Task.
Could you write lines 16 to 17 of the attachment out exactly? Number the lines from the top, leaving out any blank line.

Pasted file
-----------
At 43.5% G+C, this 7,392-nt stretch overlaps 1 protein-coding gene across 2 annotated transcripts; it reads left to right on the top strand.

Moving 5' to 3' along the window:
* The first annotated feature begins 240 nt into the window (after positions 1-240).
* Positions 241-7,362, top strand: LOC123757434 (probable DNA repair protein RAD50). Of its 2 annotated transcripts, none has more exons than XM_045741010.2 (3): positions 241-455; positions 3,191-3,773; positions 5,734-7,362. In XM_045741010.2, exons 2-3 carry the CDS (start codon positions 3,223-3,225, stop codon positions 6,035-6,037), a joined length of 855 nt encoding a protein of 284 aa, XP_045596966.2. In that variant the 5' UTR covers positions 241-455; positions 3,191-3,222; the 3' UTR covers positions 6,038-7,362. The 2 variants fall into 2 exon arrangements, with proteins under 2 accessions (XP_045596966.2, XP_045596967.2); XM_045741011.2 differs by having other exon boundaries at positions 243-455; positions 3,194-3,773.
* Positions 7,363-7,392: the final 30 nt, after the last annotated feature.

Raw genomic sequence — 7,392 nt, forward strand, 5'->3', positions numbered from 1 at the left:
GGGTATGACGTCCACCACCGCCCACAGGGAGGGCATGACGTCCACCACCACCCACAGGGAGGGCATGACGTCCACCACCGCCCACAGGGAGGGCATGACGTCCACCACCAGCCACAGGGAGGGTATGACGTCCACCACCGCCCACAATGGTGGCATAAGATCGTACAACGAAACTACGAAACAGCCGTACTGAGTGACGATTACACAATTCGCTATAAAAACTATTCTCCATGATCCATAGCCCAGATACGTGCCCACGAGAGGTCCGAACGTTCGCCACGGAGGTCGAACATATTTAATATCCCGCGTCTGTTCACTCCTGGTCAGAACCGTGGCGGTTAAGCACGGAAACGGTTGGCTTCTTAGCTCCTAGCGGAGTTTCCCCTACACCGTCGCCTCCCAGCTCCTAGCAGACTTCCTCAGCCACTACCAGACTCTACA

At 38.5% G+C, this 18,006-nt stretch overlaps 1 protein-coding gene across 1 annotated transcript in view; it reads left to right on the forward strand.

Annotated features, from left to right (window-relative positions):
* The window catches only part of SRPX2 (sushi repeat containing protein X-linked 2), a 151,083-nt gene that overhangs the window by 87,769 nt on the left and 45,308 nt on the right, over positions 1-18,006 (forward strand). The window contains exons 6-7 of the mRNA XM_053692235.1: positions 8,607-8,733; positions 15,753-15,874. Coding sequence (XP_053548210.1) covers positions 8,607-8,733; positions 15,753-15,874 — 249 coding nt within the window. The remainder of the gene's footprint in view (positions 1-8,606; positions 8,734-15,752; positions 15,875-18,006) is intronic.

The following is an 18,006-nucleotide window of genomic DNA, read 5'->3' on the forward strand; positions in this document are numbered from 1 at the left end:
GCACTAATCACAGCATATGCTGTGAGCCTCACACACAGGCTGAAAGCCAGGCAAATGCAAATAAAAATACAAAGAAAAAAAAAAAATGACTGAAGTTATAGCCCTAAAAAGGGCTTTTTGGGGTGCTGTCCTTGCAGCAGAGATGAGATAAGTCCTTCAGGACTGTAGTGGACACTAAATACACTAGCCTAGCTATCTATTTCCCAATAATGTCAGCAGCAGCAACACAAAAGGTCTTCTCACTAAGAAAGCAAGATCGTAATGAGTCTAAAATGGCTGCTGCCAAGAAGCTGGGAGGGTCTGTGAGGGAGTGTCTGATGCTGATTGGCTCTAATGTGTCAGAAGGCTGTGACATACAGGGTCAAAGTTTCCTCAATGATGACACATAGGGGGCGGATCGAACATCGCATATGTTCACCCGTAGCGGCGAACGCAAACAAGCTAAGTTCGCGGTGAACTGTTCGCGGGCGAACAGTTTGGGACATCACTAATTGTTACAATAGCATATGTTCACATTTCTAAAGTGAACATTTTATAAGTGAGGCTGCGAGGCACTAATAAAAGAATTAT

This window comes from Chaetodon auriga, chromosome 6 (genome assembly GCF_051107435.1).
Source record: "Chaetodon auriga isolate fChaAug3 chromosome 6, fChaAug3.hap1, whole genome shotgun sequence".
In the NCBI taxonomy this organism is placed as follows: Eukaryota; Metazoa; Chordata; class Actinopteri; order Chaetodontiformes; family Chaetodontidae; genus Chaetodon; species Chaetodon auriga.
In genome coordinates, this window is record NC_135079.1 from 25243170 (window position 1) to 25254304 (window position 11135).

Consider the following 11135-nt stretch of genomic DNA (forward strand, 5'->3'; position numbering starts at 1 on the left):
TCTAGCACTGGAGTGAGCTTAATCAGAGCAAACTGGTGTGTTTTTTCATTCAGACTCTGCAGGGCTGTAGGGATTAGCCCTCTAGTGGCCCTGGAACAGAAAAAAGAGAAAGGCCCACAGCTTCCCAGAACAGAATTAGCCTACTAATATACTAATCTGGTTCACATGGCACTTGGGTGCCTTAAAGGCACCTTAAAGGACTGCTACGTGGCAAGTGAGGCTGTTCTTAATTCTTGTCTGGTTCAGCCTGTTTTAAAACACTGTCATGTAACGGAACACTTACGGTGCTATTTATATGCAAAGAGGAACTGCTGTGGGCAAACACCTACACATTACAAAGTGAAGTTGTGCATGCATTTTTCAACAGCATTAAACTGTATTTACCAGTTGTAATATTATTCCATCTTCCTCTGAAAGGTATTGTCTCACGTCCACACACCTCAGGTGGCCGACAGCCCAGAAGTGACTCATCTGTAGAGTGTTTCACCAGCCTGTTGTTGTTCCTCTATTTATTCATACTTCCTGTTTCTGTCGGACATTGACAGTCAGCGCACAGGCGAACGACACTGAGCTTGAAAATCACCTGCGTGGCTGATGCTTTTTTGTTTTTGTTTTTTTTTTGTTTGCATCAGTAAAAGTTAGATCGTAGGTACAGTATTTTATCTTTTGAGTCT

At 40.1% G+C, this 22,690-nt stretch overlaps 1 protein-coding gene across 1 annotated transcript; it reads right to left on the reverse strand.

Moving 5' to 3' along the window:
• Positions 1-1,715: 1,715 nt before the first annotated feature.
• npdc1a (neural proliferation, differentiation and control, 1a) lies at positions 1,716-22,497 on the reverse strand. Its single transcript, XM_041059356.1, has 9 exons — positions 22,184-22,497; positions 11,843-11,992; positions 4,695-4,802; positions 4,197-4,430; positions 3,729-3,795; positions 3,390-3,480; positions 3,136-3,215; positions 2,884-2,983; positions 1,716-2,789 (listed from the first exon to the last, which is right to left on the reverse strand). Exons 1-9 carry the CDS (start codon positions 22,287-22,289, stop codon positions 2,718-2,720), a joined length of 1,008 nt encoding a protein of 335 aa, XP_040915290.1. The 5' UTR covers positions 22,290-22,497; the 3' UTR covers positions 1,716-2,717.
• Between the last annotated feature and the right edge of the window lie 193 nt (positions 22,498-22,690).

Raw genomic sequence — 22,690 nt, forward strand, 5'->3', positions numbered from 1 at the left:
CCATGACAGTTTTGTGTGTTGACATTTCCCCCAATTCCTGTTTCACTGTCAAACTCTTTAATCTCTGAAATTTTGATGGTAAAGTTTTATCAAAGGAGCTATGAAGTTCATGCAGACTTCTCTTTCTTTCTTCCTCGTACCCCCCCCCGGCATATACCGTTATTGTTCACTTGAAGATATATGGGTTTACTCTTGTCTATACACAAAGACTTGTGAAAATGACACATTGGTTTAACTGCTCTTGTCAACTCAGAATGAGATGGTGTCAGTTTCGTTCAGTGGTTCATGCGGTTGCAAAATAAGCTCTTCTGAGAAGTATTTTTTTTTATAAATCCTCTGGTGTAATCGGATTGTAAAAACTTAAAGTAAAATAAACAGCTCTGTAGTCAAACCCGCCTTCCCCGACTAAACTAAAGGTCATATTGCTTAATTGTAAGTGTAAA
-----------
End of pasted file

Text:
In genome coordinates, this window is record NC_135079.1 from 25243170 (window position 1) to 25254304 (window position 11135).

Consider the following 11135-nt stretch of genomic DNA (forward strand, 5'->3'; position numbering starts at 1 on the left):